Bird cafes gaining popularity in Japan

JIJI

Bird cafes, where customers can interact with colorful parakeets, wise-looking owls or talkative parrots, are gaining popularity around the nation, especially with women.

Visitors to such cafes drink coffee or tea while viewing the birds either from behind glass or letting them sit on their shoulder.

Kotori Cafe, in the posh Minami-Aoyama district of central Tokyo, features some 25 birds, including budgerigars.

Kotori means little bird in Japanese.

As many as 150 to 200 customers visit Kotori Cafe on holidays, and some even line up outside before it opens.

Although the cafe charges extra for interacting with the birds, most customers choose to pay.

In 2016, Kotori Cafe opened outlets in the Shinsaibashi district in Osaka and in central Tokyo’s Sugamo neighborhood, bringing the total number to four.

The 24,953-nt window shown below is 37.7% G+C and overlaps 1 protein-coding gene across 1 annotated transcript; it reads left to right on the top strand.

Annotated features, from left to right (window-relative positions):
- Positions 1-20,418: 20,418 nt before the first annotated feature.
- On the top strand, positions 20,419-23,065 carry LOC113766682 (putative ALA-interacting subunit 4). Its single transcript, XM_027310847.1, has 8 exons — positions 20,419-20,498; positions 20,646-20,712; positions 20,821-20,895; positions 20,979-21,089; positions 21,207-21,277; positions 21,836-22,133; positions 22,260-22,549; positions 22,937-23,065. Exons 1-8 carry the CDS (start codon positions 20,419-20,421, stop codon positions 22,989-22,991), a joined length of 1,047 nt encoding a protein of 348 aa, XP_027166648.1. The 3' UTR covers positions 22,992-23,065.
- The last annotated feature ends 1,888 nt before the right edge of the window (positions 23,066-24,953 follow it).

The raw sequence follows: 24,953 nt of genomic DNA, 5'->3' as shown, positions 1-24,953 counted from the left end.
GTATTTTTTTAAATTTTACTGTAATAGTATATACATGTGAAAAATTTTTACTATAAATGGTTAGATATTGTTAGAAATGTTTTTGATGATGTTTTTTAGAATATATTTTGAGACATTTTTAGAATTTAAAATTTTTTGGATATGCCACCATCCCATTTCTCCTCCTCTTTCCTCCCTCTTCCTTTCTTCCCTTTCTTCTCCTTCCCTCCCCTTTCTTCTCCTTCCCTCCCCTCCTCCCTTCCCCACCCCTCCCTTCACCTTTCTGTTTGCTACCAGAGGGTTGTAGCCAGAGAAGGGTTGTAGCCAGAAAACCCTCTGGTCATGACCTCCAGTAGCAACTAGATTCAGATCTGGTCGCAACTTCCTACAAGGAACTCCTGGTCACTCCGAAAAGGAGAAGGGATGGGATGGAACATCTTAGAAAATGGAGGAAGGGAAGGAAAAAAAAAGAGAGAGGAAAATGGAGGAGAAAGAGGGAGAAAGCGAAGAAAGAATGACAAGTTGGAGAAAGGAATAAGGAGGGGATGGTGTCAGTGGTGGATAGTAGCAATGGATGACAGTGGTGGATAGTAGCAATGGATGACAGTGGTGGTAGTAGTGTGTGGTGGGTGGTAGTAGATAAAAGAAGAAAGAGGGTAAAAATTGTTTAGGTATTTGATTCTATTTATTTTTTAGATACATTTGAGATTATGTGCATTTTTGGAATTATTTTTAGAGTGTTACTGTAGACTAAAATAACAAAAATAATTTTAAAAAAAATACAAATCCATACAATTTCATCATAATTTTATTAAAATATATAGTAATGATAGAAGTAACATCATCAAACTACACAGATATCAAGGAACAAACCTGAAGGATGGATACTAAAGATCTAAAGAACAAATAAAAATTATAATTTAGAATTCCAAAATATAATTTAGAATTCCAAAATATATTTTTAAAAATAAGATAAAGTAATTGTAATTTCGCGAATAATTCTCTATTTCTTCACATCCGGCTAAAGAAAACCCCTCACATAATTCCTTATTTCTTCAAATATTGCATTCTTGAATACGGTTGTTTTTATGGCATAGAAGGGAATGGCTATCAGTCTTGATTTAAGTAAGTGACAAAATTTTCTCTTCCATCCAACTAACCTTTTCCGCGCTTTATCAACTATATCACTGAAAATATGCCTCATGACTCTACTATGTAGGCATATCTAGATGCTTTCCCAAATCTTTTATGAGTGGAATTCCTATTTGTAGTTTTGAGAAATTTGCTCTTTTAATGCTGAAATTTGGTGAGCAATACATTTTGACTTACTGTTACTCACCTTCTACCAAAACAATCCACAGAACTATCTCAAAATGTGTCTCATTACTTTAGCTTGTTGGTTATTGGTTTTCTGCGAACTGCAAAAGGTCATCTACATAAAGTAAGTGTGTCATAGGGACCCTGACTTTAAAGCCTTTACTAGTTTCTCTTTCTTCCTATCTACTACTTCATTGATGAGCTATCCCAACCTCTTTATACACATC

“We’ve been invited to open branches and received inquiries about branch openings from all over the country,” said Shiho Kawabe, president of Kotori.

At Torinoiru Cafe, which in Japanese means a cafe in which there are birds, in Tokyo’s Kiba district, a chattering lory parrot greets customers by saying “konnichiwa” (hello).

At this cafe, customers can interact with parakeets at their table or take photographs in a room of owls.

Mika Toriyama, manager of the cafe, said, “We have a growing number of repeat customers, especially female customers, including people who stop by on their way home from work to play with their favorite birds.”

Because birds at these cafes have no contact with their brethren in the wild, they are at low risk of catching bird flu.

To ensure their customers are comfortable, bird cafes take particular care with sanitary conditions.

“We start cleaning three hours before opening time and give our shop a good airing to keep it free of odors,” Toriyama said.